Le Marchand de coups de bâton


19 pages

Le Marchand de coups de bâton

| 1911 | France
Genre (as defined by the author)
Comédie en un acte
Carcassier, Barbandu, Monsieur Grimouillat, Madame Grimouillat, Bétinot, Le Portier du Palais, Le Gouverneur, Le Commissaire, L'Apothicaire, Le Mendiant
Number of acts

This comedy in one act and fourteen scenes was published by Henry de Graffigny in his collection "Théâtre Guignol" (Guignol parisien) and was mainly intended for domestic performance by amateurs. As always in this collection, the text is accompanied by precise instructions on the use of puppets and sets. This play written is a faithful rewriting of Louis-Edmond Duranty's Marchand de coups de bâton published in Le Théâtre des marionnettes du jardin des Tuileries in 1863. In his version, Graffigny replaces Arlequin with Carcassier, Pierrot with Barbandu and the King with a governor. In his "practical indications", the author foresees that the role of Carcassier will be played by "Guignol junior" and that that of Grimouillat will be played by the puppet of "Cassandre, dressed as an owner". He also points out that the play can easily be performed by a single puppeteer, as it only has scenes with up to two characters.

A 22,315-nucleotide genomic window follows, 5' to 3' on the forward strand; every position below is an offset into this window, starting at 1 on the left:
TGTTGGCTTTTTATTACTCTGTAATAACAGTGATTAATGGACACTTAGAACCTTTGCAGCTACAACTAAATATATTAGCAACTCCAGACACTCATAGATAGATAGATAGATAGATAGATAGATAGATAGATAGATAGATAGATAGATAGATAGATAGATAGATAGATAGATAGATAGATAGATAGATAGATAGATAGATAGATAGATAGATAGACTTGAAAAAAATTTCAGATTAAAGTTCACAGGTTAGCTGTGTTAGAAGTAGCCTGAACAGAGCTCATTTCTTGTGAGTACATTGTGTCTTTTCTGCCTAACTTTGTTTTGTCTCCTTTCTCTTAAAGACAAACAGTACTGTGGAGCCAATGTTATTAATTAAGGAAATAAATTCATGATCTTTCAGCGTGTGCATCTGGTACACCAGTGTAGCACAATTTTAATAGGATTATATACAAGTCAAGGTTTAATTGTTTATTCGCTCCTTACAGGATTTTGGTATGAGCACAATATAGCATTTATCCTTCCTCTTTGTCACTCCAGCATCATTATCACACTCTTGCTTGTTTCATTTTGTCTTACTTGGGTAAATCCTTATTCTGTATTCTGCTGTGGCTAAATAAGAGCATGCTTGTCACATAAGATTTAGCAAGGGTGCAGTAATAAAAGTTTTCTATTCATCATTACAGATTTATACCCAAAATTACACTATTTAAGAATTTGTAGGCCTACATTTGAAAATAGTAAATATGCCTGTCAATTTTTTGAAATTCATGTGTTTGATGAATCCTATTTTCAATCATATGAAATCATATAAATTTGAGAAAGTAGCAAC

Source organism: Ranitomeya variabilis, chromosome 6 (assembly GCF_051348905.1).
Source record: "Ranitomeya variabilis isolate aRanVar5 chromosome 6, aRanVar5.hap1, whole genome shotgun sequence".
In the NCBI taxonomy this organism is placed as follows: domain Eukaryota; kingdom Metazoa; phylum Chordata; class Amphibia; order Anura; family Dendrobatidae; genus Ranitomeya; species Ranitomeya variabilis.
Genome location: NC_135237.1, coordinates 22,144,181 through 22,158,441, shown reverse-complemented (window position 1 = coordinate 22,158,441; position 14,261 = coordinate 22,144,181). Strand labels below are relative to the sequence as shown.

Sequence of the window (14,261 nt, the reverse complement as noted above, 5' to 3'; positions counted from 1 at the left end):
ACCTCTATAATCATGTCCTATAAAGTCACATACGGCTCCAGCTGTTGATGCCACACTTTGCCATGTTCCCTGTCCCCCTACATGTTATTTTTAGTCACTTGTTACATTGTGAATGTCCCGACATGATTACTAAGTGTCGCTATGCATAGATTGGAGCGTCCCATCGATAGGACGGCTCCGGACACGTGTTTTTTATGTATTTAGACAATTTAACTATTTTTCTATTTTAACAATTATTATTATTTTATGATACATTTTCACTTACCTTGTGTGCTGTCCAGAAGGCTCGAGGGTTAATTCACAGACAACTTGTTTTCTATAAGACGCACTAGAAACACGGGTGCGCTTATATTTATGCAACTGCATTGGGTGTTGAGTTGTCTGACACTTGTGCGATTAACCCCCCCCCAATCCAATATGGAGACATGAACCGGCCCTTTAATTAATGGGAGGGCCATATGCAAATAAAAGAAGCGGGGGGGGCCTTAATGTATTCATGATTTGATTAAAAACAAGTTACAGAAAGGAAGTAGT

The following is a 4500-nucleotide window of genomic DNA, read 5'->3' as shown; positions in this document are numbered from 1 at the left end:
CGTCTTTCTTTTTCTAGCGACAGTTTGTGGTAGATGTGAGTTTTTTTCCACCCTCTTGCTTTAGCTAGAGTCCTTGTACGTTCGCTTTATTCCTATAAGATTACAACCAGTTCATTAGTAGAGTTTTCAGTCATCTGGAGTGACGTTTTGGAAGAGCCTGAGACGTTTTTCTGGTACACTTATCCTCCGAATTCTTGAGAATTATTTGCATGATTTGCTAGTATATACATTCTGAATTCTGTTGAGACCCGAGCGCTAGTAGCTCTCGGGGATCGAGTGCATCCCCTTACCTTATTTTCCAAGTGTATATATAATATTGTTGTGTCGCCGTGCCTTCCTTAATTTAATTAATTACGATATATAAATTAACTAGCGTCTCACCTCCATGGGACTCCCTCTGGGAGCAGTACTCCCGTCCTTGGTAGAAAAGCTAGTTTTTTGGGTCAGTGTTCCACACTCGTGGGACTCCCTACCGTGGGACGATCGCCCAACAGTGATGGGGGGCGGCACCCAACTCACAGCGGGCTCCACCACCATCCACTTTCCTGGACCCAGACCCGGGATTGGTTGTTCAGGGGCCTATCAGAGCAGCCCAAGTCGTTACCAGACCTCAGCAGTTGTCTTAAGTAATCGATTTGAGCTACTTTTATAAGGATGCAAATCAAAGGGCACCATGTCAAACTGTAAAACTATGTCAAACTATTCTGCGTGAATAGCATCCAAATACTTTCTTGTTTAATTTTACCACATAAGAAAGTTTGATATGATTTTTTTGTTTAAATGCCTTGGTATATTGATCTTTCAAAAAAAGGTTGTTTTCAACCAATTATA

Plot summary

Satire on the vindictive nature of humanity

Carcassier, a soft cheese merchant, finds it hard to make a living from his trade. He would like to marry the governor's daughter, whose father would like to find her a rich and intelligent husband. His friend Barbantu offers to buy his cheese business on credit, but Carcassier refuses. Beaten by the Palace Doorman while trying to meet the governor's daughter, Carcassier is desperate. He meets a beggar who suggests that he learns from his misadventure and make a business selling sticks. Clients flock to Carcassier and he becomes richer, feeding the growing desire for revenge on his clients/victims. Feeling the wind shift, Carcassier gave up his business for free to Barbantu. The Commissioner arrives to stop this trade, arrests Barbantu and wants to hang him. Barbantu tricks and hangs the Commissioner instead. For his part, Carcassier goes to the Palace, offers his fortune to the Governor in exchange for his daughter's hand in marriage and promises to stop trading sticks. He convinced the governor to spare Barbantu and give him the vacant post of Commissioner.

Related works
Le Marchand de coups de bâton1862
Composition date

Publications and translations


Hanry de Graffigny, Le Marchand de coups de bâton, Paris : A. Lesot, 1911.

Literary tones
Comical, Farcical, Satirical
Animations techniques
All audiences
Public domain


Theatrical techniques



Written by

Carole Guidicelli